Virtual reality: Keyhole surgeons training could help meet European working time directives

Jan 21, 2009

Trainee surgeons who add virtual reality (VR) training to standard 'apprenticeship' training in key-hole surgery learn more quickly, work with greater accuracy and have less errors than those with no VR training, and perform as well as those who use additional video training. The finding of this Cochrane Systematic Review is important because training surgeons is time-consuming and costly, and surgeons have to develop new skills while working within the hour-limits set by European legislation.

More and more abdominal surgery is now performed using laparoscopes - instruments introduced into the patient's body through small incisions in the skin. This means that surgeons experienced in conventional surgery need to train with the new equipment, as well as newly qualified doctors who are at the beginning of their surgical careers.

The Royal College of Surgeons runs training courses that let a surgeon see what a procedure involves. With the arrival of desktop computing that has high graphic capability, software developers have built programs that enable the trainee to interact with the images. "This greater level of involvement gives the possibility that surgeons will be able to develop skills more rapidly," said Kurinchi Gurusamy, who works at the University Department of Surgery at the Royal Free Hospital, London.

To assess the impact of VR training, Gurusamy and colleagues searched for published research studies that compared VR training with other methods of training. They then undertook a detailed analysis of all the randomised trials that addressed this issue. There were 23 trials in total involving a total of 612 participants. The data clearly demonstrated the benefits of VR training.

"If we are going to meet the requirements of the European Working Time Directive, which effectively decreases the time available for training surgeons, as well as the Department of Health's modernising medical careers initiative, we need to develop highly efficient means of teaching new surgical skills. Virtual reality techniques may fulfil that need," said Kurinchi.

Source: Wiley

Explore further: Amgen misses 1Q views as higher costs cut profit

add to favorites email to friend print save as pdf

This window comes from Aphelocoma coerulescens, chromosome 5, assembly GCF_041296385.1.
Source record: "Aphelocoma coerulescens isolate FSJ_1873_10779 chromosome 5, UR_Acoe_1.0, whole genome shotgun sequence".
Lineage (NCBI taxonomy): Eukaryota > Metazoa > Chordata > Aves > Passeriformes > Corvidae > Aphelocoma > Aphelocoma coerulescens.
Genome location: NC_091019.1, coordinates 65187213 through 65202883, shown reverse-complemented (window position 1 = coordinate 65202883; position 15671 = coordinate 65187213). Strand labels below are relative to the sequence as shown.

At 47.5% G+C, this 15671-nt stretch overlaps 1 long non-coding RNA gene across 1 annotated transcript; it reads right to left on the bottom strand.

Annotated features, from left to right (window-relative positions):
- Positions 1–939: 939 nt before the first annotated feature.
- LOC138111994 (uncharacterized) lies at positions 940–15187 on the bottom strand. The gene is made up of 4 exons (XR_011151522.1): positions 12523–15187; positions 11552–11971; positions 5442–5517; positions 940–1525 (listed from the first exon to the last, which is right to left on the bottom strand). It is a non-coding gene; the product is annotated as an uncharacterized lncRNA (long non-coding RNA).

Related Stories

Virtual reality used to train surgeons

Mar 02, 2006

A Case Western Reserve University scientist in Cleveland says he's developing a way to use virtual reality simulation to train brain and heart surgeons.

Beyond Google Glass: Researcher looks to the future

Aug 20, 2013

(Phys.org) —A wearable display being developed by UA optical scientist Hong Hua could have capabilities even more advanced than those of the recently unveiled Google Glass, a pair of glasses with smartphone ...

Future science: Using 3D worlds to visualize data

Feb 20, 2013

Take a walk through a human brain? Fly over the surface of Mars? Computer scientists at the University of Illinois at Chicago are pushing science fiction closer to reality with a wraparound virtual world ...

Recommended for you

Novartis reports Q1 profit up on divestitures

5 minutes ago

Swiss pharmaceutical company Novartis AG has reported a 24 percent increase in profit for the first quarter, helped by selling off less-profitable parts of its business.

Amgen misses 1Q views as higher costs cut profit

Apr 22, 2014

Despite higher sales, biotech drugmaker Amgen's first-quarter profit fell 25 percent as production and research costs rose sharply, while the year-ago quarter enjoyed a tax benefit. The company badly missed ...

Valeant, Ackman make $45.6B Allergan bid

Apr 22, 2014

Valeant Pharmaceuticals and activist investor Bill Ackman have unveiled details of their offer to buy Botox maker Allergan, proposing a cash-and-stock deal that could be worth about $45.6 billion.

User comments : 0

More news stories